“God only knows,” he said, between gritted teeth. “Richard, clear this bloody damned road. If they won’t give way, then kill all of the bastards if you have to. I’ll see to the king.”


            He sent his horse after the fleeing carriage, moving as rapidly as he dared. He didn’t take him long to overtake the carriage holding the children, which had just completed the turn-around. The driver of that carriage, clearly unhappy at the situation, was keeping his team to a slow pace. But to Anthony’s growing horror, he saw that the carriage holding the king and queen was actually outdistancing him. There was no way in Heaven that an experienced and capable driver—which that carriage certainly had—would be pushing his mounts like that, under these conditions. It didn’t matter how many threats the king shouted at him. That meant the driver was already losing control of the team. He could see the coachman riding the near lead horse staring back at the driver. Even at the distance, Anthony could sense the panic in the man’s expression.


            “After me!” he shouted at Patrick and his men, when he reached the side road. “To perdition with those lads!”


            He didn’t care any longer about the small Trained Band on the side road. If need be, Towson would handle them also. Anthony and Patrick and his skirmishers needed to catch up with the king’s carriage. It wouldn’t even take Patrick that much longer than it took Anthony himself. Welch was the only one with a horse, but with this sort of footing a man could move as fast as a horse anyway. Faster, if the horse wasn’t being pushed beyond its natural inclination.


            So, alone for the moment, Leebrick continued his pursuit of the carriage. By now, it had passed around a bend in the road and he couldn’t see it any longer. All he could hope was that the driver could bring the team under control again.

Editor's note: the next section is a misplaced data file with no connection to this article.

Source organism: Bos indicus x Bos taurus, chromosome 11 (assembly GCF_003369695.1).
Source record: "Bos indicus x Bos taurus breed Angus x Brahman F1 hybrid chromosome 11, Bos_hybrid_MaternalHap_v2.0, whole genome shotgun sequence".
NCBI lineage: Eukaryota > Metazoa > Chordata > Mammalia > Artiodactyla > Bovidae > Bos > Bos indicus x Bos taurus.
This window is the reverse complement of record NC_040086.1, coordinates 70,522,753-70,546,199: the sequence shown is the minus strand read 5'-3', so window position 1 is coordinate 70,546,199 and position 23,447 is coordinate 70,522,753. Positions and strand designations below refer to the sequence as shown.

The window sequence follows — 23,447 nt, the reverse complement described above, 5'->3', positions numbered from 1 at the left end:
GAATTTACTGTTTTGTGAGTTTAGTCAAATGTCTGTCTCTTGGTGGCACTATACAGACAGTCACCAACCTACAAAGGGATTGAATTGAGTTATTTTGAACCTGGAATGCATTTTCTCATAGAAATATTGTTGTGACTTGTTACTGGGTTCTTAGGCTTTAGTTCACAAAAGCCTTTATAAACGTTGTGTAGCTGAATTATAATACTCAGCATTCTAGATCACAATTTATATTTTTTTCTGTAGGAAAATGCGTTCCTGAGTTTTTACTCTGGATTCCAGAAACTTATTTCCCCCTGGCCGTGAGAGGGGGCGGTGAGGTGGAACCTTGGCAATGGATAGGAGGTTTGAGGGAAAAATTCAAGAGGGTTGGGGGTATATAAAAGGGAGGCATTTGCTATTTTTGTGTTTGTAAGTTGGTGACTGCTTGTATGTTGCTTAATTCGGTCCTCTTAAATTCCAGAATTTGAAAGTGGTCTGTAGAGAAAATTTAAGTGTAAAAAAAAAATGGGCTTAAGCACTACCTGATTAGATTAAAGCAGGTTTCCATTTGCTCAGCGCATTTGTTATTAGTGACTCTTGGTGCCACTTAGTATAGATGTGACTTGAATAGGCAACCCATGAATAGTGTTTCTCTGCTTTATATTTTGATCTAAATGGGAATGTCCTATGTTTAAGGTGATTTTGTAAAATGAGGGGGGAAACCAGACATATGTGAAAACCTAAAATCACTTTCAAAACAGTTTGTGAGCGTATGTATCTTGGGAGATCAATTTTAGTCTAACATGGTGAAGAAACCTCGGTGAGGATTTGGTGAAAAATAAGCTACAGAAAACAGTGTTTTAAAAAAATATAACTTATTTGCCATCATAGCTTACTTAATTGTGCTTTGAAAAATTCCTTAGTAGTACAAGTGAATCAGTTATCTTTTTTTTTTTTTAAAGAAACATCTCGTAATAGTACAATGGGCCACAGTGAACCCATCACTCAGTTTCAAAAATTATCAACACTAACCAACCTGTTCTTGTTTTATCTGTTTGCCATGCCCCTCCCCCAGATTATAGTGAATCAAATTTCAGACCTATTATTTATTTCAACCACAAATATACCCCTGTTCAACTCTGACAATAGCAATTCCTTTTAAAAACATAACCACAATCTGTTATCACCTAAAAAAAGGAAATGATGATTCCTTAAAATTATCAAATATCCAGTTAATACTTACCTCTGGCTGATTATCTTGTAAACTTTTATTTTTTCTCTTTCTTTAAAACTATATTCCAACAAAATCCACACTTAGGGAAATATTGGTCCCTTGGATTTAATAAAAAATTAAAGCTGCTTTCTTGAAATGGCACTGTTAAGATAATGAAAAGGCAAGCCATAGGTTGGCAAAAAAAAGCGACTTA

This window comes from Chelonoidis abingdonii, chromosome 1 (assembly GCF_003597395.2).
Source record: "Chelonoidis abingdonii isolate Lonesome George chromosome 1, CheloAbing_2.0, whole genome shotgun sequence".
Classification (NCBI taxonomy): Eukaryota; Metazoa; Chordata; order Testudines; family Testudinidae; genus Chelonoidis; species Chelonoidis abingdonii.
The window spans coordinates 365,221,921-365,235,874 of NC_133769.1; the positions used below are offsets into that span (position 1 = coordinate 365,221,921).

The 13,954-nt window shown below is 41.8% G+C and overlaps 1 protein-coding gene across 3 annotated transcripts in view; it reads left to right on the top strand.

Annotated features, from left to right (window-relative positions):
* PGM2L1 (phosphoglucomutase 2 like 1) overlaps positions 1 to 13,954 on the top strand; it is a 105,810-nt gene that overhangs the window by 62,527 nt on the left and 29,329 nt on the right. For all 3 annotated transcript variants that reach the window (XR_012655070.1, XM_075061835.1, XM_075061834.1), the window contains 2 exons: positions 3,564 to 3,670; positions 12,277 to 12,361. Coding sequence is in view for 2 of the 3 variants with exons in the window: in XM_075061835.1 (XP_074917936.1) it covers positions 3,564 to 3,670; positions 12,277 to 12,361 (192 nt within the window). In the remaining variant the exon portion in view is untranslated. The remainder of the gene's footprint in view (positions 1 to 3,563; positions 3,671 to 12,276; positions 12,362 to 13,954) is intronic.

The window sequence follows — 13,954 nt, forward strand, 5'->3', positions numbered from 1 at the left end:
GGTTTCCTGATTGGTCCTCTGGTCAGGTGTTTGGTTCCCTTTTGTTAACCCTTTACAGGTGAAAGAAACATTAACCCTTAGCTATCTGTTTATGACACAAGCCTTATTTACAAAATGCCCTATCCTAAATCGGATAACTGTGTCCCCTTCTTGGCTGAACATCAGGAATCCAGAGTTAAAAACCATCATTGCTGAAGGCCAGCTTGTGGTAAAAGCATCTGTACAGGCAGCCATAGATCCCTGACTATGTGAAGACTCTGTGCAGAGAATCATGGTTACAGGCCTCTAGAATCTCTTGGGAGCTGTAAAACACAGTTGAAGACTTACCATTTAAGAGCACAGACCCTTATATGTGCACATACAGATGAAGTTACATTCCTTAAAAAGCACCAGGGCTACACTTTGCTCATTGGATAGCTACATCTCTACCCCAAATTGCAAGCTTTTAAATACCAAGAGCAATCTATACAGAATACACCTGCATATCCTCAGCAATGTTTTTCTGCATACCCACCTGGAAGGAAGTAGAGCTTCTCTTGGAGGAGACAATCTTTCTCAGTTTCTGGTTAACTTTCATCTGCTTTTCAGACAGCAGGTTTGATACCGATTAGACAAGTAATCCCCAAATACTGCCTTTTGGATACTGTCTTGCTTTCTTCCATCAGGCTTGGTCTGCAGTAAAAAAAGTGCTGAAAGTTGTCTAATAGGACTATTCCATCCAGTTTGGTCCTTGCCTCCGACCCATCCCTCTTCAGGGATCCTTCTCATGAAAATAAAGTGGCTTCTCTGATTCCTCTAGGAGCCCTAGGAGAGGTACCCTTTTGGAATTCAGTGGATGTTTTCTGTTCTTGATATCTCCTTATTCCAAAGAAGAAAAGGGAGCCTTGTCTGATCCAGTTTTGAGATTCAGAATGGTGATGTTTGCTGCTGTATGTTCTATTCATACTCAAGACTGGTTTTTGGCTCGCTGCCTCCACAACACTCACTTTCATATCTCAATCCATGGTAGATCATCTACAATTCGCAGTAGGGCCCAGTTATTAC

“Oh, marvelous!” exclaimed the Earl of Cork, who was now back on top of the hill. He watched the royal carriage disappear around the same bend in the road. “Wentworth may even be dismissed, on account of this affair!”


            He turned eagerly to his horse. After taking two steps, one foot flew out from under him and he landed on his buttocks. Then, slid down the slope for a good fifteen feet before he stopped. The fact that he slid that far on a gentle slope was a sharp reminder of just how bad the footing was. Sleet mixed with the mud from a long thaw made for truly treacherous ground.


            His two companions hurried to reach him, as best they could, and help him to his feet. By the time they got there, Richard Boyne was grinning cheerfully. “I’m fine, I’m fine. Just a moment’s embarrassment. Oh, what a splendid day! Is there a patron saint for sleet?”


            Saints weren’t exactly frowned on by the Church of England, although they weren’t anywhere nearly as prominent as they were for the Catholic church. But neither of the earl’s companions was surprised by the remark. For all his Protestant Irish harshness toward Catholics, the Earl of Cork didn’t feel himself bound personally by any fussy doctrinal obligations.


            “I’m not sure, Your Lordship,” said Pindar, helping him to his feet and brushing off the mud from the earl’s coat.


            “Well, if there isn’t, by God, there damn well should be! And I’ll see to it!”